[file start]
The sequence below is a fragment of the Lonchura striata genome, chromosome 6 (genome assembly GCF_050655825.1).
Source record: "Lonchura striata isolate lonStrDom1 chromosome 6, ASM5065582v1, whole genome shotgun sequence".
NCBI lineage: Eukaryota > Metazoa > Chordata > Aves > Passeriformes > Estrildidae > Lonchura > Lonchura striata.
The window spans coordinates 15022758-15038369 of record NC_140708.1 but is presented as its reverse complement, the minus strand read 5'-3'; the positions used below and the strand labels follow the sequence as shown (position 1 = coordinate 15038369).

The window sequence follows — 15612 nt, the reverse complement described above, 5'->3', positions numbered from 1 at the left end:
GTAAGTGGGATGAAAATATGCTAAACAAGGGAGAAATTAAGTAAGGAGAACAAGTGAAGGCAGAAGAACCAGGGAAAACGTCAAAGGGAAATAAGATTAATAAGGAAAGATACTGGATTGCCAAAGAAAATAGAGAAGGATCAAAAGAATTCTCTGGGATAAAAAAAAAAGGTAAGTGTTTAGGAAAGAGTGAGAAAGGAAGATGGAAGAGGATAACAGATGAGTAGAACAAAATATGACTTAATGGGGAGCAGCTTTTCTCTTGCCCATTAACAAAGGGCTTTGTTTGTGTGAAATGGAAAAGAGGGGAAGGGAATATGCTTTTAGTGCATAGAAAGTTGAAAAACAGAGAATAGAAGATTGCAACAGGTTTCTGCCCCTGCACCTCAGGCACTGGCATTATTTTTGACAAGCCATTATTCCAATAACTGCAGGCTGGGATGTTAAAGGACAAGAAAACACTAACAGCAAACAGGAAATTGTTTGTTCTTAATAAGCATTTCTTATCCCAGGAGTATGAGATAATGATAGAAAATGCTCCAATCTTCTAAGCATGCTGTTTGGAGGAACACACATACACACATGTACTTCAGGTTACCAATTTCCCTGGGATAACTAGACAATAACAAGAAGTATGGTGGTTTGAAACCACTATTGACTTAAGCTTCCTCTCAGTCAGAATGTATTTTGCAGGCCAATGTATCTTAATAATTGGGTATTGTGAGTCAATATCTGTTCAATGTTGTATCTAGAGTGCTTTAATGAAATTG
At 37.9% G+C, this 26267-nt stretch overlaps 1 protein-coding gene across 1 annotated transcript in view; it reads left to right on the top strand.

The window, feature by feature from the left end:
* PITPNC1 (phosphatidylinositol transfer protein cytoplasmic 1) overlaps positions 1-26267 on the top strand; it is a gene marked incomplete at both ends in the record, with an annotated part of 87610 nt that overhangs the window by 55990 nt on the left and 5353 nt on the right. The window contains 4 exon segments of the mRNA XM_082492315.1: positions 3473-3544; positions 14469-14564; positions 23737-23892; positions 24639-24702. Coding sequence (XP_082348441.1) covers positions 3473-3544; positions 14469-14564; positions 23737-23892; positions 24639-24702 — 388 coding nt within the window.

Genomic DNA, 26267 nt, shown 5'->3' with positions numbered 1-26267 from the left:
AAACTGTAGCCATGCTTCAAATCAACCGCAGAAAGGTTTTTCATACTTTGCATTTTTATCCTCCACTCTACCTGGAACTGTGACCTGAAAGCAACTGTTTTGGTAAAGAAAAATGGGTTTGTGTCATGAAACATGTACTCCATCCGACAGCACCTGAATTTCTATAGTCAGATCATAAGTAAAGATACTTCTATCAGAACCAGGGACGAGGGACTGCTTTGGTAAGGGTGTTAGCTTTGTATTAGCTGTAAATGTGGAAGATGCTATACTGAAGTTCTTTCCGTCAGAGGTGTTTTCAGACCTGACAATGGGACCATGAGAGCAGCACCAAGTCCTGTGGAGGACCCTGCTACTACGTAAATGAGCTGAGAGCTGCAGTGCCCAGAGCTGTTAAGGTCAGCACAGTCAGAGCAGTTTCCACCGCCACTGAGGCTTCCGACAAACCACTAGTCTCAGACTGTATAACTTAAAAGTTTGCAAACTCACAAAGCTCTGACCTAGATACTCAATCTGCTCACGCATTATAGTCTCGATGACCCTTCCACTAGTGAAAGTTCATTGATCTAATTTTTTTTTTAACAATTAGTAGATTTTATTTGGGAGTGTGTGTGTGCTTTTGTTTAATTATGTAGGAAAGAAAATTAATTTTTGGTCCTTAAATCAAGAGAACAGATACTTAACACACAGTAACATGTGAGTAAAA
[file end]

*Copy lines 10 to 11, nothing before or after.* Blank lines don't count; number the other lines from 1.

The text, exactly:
Genomic DNA, 26267 nt, shown 5'->3' with positions numbered 1-26267 from the left:
AAACTGTAGCCATGCTTCAAATCAACCGCAGAAAGGTTTTTCATACTTTGCATTTTTATCCTCCACTCTACCTGGAACTGTGACCTGAAAGCAACTGTTTTGGTAAAGAAAAATGGGTTTGTGTCATGAAACATGTACTCCATCCGACAGCACCTGAATTTCTATAGTCAGATCATAAGTAAAGATACTTCTATCAGAACCAGGGACGAGGGACTGCTTTGGTAAGGGTGTTAGCTTTGTATTAGCTGTAAATGTGGAAGATGCTATACTGAAGTTCTTTCCGTCAGAGGTGTTTTCAGACCTGACAATGGGACCATGAGAGCAGCACCAAGTCCTGTGGAGGACCCTGCTACTACGTAAATGAGCTGAGAGCTGCAGTGCCCAGAGCTGTTAAGGTCAGCACAGTCAGAGCAGTTTCCACCGCCACTGAGGCTTCCGACAAACCACTAGTCTCAGACTGTATAACTTAAAAGTTTGCAAACTCACAAAGCTCTGACCTAGATACTCAATCTGCTCACGCATTATAGTCTCGATGACCCTTCCACTAGTGAAAGTTCATTGATCTAATTTTTTTTTTAACAATTAGTAGATTTTATTTGGGAGTGTGTGTGTGCTTTTGTTTAATTATGTAGGAAAGAAAATTAATTTTTGGTCCTTAAATCAAGAGAACAGATACTTAACACACAGTAACATGTGAGTAAAA